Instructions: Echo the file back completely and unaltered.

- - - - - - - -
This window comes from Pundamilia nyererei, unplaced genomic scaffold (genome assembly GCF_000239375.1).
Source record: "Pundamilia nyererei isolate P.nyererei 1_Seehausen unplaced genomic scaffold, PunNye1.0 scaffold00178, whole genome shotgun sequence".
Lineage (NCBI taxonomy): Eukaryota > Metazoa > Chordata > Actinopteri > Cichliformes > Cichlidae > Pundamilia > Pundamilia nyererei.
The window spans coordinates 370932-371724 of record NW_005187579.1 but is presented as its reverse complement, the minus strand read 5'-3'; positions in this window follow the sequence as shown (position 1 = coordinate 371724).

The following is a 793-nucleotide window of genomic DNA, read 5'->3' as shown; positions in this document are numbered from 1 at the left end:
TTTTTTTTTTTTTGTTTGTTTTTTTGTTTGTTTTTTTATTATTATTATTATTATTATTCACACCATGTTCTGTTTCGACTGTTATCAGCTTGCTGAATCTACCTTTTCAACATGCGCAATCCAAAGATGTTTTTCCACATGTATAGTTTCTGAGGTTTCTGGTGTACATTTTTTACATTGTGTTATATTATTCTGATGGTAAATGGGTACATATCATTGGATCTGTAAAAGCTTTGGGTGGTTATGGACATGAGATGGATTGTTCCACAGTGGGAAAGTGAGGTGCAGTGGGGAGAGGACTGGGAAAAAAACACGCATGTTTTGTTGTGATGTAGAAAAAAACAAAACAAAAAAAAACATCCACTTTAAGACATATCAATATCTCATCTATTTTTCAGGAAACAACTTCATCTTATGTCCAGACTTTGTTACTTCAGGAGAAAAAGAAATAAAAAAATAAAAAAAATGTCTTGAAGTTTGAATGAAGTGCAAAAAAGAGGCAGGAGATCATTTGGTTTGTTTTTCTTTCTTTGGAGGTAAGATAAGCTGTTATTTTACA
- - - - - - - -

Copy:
This window comes from Pundamilia nyererei, unplaced genomic scaffold (genome assembly GCF_000239375.1).
Source record: "Pundamilia nyererei isolate P.nyererei 1_Seehausen unplaced genomic scaffold, PunNye1.0 scaffold00178, whole genome shotgun sequence".
Lineage (NCBI taxonomy): Eukaryota > Metazoa > Chordata > Actinopteri > Cichliformes > Cichlidae > Pundamilia > Pundamilia nyererei.
The window spans coordinates 370932-371724 of record NW_005187579.1 but is presented as its reverse complement, the minus strand read 5'-3'; positions in this window follow the sequence as shown (position 1 = coordinate 371724).

The following is a 793-nucleotide window of genomic DNA, read 5'->3' as shown; positions in this document are numbered from 1 at the left end:
TTTTTTTTTTTTTGTTTGTTTTTTTGTTTGTTTTTTTATTATTATTATTATTATTATTCACACCATGTTCTGTTTCGACTGTTATCAGCTTGCTGAATCTACCTTTTCAACATGCGCAATCCAAAGATGTTTTTCCACATGTATAGTTTCTGAGGTTTCTGGTGTACATTTTTTACATTGTGTTATATTATTCTGATGGTAAATGGGTACATATCATTGGATCTGTAAAAGCTTTGGGTGGTTATGGACATGAGATGGATTGTTCCACAGTGGGAAAGTGAGGTGCAGTGGGGAGAGGACTGGGAAAAAAACACGCATGTTTTGTTGTGATGTAGAAAAAAACAAAACAAAAAAAAACATCCACTTTAAGACATATCAATATCTCATCTATTTTTCAGGAAACAACTTCATCTTATGTCCAGACTTTGTTACTTCAGGAGAAAAAGAAATAAAAAAATAAAAAAAATGTCTTGAAGTTTGAATGAAGTGCAAAAAAGAGGCAGGAGATCATTTGGTTTGTTTTTCTTTCTTTGGAGGTAAGATAAGCTGTTATTTTACA